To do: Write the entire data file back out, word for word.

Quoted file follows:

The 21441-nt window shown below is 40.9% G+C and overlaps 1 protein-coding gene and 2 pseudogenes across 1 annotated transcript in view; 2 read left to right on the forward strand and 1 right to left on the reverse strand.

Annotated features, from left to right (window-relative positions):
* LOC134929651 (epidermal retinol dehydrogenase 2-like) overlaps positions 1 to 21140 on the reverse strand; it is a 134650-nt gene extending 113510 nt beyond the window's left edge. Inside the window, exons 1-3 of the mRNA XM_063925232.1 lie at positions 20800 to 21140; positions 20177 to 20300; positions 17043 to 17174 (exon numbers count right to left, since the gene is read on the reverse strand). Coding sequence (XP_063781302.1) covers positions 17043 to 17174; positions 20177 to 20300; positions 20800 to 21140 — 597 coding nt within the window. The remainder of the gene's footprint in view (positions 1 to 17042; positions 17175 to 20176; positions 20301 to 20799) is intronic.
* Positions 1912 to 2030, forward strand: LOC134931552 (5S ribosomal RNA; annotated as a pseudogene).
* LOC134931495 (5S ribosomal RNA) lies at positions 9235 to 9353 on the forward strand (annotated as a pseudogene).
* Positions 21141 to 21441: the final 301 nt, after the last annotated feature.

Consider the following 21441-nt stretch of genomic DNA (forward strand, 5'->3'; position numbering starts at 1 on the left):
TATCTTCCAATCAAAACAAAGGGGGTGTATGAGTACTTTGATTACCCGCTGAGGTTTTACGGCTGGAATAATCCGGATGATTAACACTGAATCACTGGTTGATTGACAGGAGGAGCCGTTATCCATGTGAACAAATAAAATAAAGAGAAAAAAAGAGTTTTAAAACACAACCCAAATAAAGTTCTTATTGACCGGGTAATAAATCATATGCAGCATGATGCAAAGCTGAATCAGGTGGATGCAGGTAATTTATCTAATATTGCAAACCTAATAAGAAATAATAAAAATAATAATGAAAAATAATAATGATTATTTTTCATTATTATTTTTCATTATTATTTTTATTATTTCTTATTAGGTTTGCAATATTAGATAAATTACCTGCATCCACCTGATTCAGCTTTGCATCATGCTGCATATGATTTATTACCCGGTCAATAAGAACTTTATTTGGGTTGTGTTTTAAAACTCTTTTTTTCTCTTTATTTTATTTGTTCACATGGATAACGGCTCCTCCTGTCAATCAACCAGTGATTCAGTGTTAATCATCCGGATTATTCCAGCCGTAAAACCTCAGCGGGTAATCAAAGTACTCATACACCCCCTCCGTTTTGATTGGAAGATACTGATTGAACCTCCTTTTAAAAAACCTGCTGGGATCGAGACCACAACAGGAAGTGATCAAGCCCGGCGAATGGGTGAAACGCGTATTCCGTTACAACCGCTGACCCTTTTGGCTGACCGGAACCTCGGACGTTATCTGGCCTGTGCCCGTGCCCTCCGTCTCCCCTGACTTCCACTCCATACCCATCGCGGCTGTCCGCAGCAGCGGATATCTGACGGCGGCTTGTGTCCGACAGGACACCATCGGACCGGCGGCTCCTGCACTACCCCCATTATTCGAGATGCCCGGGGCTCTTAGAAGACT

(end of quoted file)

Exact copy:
The 21441-nt window shown below is 40.9% G+C and overlaps 1 protein-coding gene and 2 pseudogenes across 1 annotated transcript in view; 2 read left to right on the forward strand and 1 right to left on the reverse strand.

Annotated features, from left to right (window-relative positions):
* LOC134929651 (epidermal retinol dehydrogenase 2-like) overlaps positions 1 to 21140 on the reverse strand; it is a 134650-nt gene extending 113510 nt beyond the window's left edge. Inside the window, exons 1-3 of the mRNA XM_063925232.1 lie at positions 20800 to 21140; positions 20177 to 20300; positions 17043 to 17174 (exon numbers count right to left, since the gene is read on the reverse strand). Coding sequence (XP_063781302.1) covers positions 17043 to 17174; positions 20177 to 20300; positions 20800 to 21140 — 597 coding nt within the window. The remainder of the gene's footprint in view (positions 1 to 17042; positions 17175 to 20176; positions 20301 to 20799) is intronic.
* Positions 1912 to 2030, forward strand: LOC134931552 (5S ribosomal RNA; annotated as a pseudogene).
* LOC134931495 (5S ribosomal RNA) lies at positions 9235 to 9353 on the forward strand (annotated as a pseudogene).
* Positions 21141 to 21441: the final 301 nt, after the last annotated feature.

Consider the following 21441-nt stretch of genomic DNA (forward strand, 5'->3'; position numbering starts at 1 on the left):
TATCTTCCAATCAAAACAAAGGGGGTGTATGAGTACTTTGATTACCCGCTGAGGTTTTACGGCTGGAATAATCCGGATGATTAACACTGAATCACTGGTTGATTGACAGGAGGAGCCGTTATCCATGTGAACAAATAAAATAAAGAGAAAAAAAGAGTTTTAAAACACAACCCAAATAAAGTTCTTATTGACCGGGTAATAAATCATATGCAGCATGATGCAAAGCTGAATCAGGTGGATGCAGGTAATTTATCTAATATTGCAAACCTAATAAGAAATAATAAAAATAATAATGAAAAATAATAATGATTATTTTTCATTATTATTTTTCATTATTATTTTTATTATTTCTTATTAGGTTTGCAATATTAGATAAATTACCTGCATCCACCTGATTCAGCTTTGCATCATGCTGCATATGATTTATTACCCGGTCAATAAGAACTTTATTTGGGTTGTGTTTTAAAACTCTTTTTTTCTCTTTATTTTATTTGTTCACATGGATAACGGCTCCTCCTGTCAATCAACCAGTGATTCAGTGTTAATCATCCGGATTATTCCAGCCGTAAAACCTCAGCGGGTAATCAAAGTACTCATACACCCCCTCCGTTTTGATTGGAAGATACTGATTGAACCTCCTTTTAAAAAACCTGCTGGGATCGAGACCACAACAGGAAGTGATCAAGCCCGGCGAATGGGTGAAACGCGTATTCCGTTACAACCGCTGACCCTTTTGGCTGACCGGAACCTCGGACGTTATCTGGCCTGTGCCCGTGCCCTCCGTCTCCCCTGACTTCCACTCCATACCCATCGCGGCTGTCCGCAGCAGCGGATATCTGACGGCGGCTTGTGTCCGACAGGACACCATCGGACCGGCGGCTCCTGCACTACCCCCATTATTCGAGATGCCCGGGGCTCTTAGAAGACT